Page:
1 Div. 582.
December 16, 1924. Rehearing Denied January 20, 1925.
Appeal from Circuit Court, Mobile County; N.D. Denson, Judge.
Otis Bufkins was convicted of manufacturing prohibited liquors, and he appeals. Affirmed.
McMillan Grove, of Mobile, for appellant.
It was error for the court to charge the jury, that, if a majority were of one opinion, the jury might take that fact into consideration in their deliberations. Doty v. State, 9 Ala. App. 21, 64 So. 170; McCary v. A.G.S., 182 Ala. 597, 62 So. 18; McHan v. State, ante, p. 117, 101 So. 81; Holladay v. State, ante, p. 76, 101 So. 86. The mere presence of defendant at the still was not sufficient to connect him with its operation. Medders v. State, 19 Ala. App. 628, 99 So. 776; Biddle v. State, 19 Ala. App. 563, 99 So. 59; Seigler v. State, 19 Ala. App. 135, 95 So. 563. Defendant should have been allowed to ask if defendant had been arrested at the still on the morning in question. L. N. v. Perkins, 165 Ala. 471, 51 So. 870, 21 Ann. Cas. 1073; 40 Cyc. 2765. Defendant should have been permitted to show by his witness Dossett what witness had testified on a former trial. Latikos v. State, 17 Ala. App. 592, 88 So. 45. It was competent to ask witness if defendant had anything to do with the still. Hunnicutt v. Higginbotham, 138 Ala. 472, 35 So. 469, 100 Am. St. Rep. 45; Steiner Bros. v. Tranum, 98 Ala. 315, 13 So. 365; Gibson v. Hatchett, 24 Ala. 201; Adler Co. v. Pruitt, 169 Ala. 226, 53 So. 315, 32 L.R.A. (N.S.) 889; Avary v. Searcy, 50 Ala. 54.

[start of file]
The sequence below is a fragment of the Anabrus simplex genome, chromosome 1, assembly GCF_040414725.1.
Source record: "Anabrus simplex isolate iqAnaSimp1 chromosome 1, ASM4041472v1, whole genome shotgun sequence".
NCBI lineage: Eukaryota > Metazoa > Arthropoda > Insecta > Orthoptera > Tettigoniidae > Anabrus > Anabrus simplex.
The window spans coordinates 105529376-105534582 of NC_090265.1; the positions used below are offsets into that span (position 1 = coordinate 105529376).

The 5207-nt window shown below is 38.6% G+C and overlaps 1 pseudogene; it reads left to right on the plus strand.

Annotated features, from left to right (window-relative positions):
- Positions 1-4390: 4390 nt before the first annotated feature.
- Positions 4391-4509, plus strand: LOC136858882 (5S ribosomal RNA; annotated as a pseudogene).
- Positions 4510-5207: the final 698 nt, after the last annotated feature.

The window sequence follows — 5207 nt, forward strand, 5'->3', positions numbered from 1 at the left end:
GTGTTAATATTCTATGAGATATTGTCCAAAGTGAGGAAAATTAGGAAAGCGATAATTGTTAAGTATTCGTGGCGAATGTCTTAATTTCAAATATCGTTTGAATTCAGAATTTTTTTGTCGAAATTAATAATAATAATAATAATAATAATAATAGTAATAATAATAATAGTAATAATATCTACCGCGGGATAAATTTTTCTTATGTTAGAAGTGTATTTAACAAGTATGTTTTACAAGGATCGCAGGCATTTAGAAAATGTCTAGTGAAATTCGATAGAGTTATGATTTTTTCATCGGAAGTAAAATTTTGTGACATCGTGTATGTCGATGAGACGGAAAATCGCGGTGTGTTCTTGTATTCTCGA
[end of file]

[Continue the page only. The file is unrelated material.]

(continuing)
Harwell G. Davis, Atty. Gen., and Lamar Field, Asst. Atty. Gen., for the State.
There was no error in the charge of the court. 1 Randall's Instr. 678; Comm. v. Tuey, 8 Cush. (Mass.) 1; State v. England, 23 S.D. 323, 121 N.W. 798, 138 Am. St. Rep. 1066. Where the relevancy of a question is not shown, it is not error to sustain objection thereto. 4 Michie's Ala. Dig. 294. Introduction of witness' testimony on former trial was properly denied. Bush v. State, 19 Ala. App. 650, 100 So. 307.
The appellant was convicted of manufacturing prohibited liquors.